In order to adhere to the 20 Hz suggested for everyday activities, the collected 512 samples of acceleration data from the three axes are subjected to a basic filtering method. The filtering method involves combining the three entire axes samples to prevent glitches in the activity tracker orientation, taking the mean of the combined axes’ samples, eliminating the DC offset, and taking the moving average of every four samples. In doing so, 512 samples of raw data are compressed into 128 pieces of pre-cleaned processed data which will scale down the sampling frequency to 32 Hz with a frequency bin step size of 0.25 Hz. The compressed data are further exclusively subjected to FFT-based signal processing, as proposed by [3]. This identifies the spectrum CfMA with the maximum acceleration intensity or signal amplitude (MA) that would help in comparing and classifying the activity movements’ type [8].
For finding the threshold parameters of each subject when performing any of the individual movements relevant to hip fracture rehabilitation, the data are continuously collected over a time-period of three minutes for each of the activities indicated in Figure 1. Here, for all activities (i.e., static, slow, and fast walking, leg movement while sitting, swinging leg to a side, lifting thigh upwards, lying on back and lying on stomach), each subject is instructed to continuously perform each individual activity for three minutes. The reason for choosing 3 min is that this offers a minimum of 45 samples of logically complete groups of data. Each of these groups is sufficient for FFT analysis. This will also help us track the dynamic changes for each exercise as the subject transitions from an energetic exercise to steady and then to slowing down. The outcome helps to set a specific threshold range for a particular individual with some level of precision.
From the outcome of the FFT process, the recognition threshold parameters for all the activities are extracted for five male subjects using the approach proposed by [10] which is based on the MA and CfMA parameters. Subsequently, the threshold feature range of each activity for all five subjects combined together forms an overall male subject range. This is represented in Figure 3 and Figure 4.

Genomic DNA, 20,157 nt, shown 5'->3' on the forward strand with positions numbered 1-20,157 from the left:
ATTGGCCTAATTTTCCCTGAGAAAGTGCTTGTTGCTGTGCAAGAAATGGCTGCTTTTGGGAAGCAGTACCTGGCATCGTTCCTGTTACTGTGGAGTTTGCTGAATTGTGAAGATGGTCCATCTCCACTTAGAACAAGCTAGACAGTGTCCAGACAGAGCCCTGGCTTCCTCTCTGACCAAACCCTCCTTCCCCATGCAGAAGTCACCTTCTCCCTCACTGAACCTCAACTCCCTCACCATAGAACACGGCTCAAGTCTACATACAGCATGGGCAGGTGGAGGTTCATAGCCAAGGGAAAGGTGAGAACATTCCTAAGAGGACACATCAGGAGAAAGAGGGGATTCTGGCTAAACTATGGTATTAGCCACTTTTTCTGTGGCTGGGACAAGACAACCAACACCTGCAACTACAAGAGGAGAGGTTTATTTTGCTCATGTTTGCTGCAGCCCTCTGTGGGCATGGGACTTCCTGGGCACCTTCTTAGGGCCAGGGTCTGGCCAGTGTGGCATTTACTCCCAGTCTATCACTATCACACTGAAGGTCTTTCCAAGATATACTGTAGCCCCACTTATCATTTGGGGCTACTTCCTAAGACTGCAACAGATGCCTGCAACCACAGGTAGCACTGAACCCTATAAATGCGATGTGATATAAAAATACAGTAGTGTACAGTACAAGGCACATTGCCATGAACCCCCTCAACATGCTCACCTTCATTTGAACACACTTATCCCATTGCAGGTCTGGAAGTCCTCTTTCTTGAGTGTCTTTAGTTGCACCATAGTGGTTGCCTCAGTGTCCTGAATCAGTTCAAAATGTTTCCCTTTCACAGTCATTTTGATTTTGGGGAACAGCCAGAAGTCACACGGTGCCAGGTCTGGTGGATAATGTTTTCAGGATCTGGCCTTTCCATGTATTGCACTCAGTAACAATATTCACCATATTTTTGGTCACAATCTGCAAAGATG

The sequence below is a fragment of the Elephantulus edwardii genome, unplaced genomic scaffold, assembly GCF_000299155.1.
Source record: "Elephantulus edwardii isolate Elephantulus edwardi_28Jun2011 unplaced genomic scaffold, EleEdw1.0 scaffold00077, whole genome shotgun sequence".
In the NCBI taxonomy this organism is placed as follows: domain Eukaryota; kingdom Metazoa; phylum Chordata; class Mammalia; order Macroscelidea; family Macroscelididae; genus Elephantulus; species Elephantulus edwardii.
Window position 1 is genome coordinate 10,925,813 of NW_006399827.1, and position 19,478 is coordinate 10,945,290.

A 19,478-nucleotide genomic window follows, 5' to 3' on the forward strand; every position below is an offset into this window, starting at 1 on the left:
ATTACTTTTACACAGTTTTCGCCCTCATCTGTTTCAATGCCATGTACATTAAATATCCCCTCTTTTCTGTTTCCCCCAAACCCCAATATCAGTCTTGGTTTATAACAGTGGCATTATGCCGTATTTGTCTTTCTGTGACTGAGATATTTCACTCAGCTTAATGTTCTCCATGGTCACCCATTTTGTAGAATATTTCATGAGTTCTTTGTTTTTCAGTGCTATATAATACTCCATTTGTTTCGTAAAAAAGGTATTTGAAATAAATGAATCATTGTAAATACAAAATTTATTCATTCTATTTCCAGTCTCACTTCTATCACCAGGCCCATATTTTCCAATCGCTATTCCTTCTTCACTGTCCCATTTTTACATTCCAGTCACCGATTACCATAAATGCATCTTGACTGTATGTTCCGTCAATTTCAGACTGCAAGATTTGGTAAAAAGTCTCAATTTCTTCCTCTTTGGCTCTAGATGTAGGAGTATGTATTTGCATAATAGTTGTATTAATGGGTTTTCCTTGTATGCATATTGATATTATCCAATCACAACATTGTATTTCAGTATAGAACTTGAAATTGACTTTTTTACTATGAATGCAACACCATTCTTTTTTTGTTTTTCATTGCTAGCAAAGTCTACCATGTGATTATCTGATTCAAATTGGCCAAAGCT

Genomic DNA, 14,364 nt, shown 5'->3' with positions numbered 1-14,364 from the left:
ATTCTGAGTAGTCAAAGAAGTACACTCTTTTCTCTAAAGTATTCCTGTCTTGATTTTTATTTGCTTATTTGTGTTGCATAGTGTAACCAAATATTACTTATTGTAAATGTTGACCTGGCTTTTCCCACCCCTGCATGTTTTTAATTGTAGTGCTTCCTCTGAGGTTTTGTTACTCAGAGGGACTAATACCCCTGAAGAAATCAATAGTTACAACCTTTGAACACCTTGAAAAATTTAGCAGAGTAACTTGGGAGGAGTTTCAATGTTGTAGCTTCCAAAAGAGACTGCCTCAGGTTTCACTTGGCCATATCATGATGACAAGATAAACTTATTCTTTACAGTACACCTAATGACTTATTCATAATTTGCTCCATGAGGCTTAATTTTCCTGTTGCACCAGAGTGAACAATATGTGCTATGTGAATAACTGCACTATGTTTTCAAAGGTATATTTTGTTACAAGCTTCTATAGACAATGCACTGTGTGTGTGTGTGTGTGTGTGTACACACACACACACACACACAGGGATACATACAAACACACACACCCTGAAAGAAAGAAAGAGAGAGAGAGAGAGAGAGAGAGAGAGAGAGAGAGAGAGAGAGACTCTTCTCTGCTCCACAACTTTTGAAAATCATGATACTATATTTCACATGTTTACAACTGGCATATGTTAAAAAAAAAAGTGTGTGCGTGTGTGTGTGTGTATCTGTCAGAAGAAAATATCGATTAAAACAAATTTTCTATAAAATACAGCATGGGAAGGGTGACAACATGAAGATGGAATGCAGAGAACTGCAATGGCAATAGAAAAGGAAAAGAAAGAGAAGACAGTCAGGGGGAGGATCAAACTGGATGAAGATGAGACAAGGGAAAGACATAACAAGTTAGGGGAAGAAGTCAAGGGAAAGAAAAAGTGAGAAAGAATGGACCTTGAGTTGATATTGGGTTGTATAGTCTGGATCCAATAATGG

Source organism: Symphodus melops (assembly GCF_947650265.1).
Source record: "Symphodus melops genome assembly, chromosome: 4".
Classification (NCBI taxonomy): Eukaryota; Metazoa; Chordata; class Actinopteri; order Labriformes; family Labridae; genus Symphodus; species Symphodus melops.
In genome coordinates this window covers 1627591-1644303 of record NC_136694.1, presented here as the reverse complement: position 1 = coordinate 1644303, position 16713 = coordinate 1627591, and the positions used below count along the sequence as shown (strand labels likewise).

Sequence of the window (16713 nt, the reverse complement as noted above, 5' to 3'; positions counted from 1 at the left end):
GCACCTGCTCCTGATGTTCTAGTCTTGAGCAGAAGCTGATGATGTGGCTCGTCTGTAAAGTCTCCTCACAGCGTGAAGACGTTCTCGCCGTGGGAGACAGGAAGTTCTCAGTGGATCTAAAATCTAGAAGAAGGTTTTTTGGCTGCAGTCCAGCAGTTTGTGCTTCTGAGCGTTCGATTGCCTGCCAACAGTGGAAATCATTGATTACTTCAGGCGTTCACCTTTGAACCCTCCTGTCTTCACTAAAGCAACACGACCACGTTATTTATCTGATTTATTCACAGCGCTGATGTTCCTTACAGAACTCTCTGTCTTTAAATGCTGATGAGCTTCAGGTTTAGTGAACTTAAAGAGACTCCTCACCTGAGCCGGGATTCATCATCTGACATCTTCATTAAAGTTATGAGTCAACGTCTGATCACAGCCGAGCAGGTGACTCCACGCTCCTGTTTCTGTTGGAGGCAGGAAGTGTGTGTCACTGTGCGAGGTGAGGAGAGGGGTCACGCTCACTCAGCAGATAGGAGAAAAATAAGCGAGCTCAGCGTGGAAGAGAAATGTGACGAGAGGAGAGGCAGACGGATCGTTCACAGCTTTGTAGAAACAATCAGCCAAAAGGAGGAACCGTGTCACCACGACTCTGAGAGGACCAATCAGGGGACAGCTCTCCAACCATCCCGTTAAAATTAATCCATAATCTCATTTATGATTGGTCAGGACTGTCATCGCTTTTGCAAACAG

Results show that for a static state, the MA is always less than 1 m/s2 as there is no movement from the subject and the acceleration axis is oriented in a particular direction. For the slow walking activity, male subjects 1, 3, and 5 had an almost similar threshold range in comparison to male subjects 2 and 4, which also have a similar pattern among each other. In the case of a fast walking activity, subjects 3 and 5 have a similar pattern, whereas subjects 1, 2, and 4 are distributed with a slight margin but overlap with each other. These differences are mainly due to the variation among each subject’s fitness level and body composition. Another potential reason for these differences could be the variety in the footsteps (shorter or longer steps) taken by subjects while performing such a type of activity.
In the case of other activities, i.e., LM, LTU, SLTS, LOB, and LOS, there is a high degree of overlap across the overall range of subjects. However, if we consider the individual subject range, overlap is observed only among some activities. For instance, in the case of male subject 2, LM, SLTS, and LOB overlap with each other and LTU overlaps with LOS. A similar trend is observed where different activities overlap, which varies from subject to subject.
On the other hand, if we take the CfMA parameter (as can be seen Figure 4) into consideration, the overall subject range similarly has a high degree of overlap with almost all activities—whereas for each individual subject range, some activities overlap partially and others with a high degree. For instance, in the case of the activities of male subject 2, LM, LTU, LOB and LOS overlap with each other to a high degree, but their amplitudes vary, which that makes it easier to classify such types of activities. On the other hand, for male subject 1, only the LTU activity overlaps with LOB.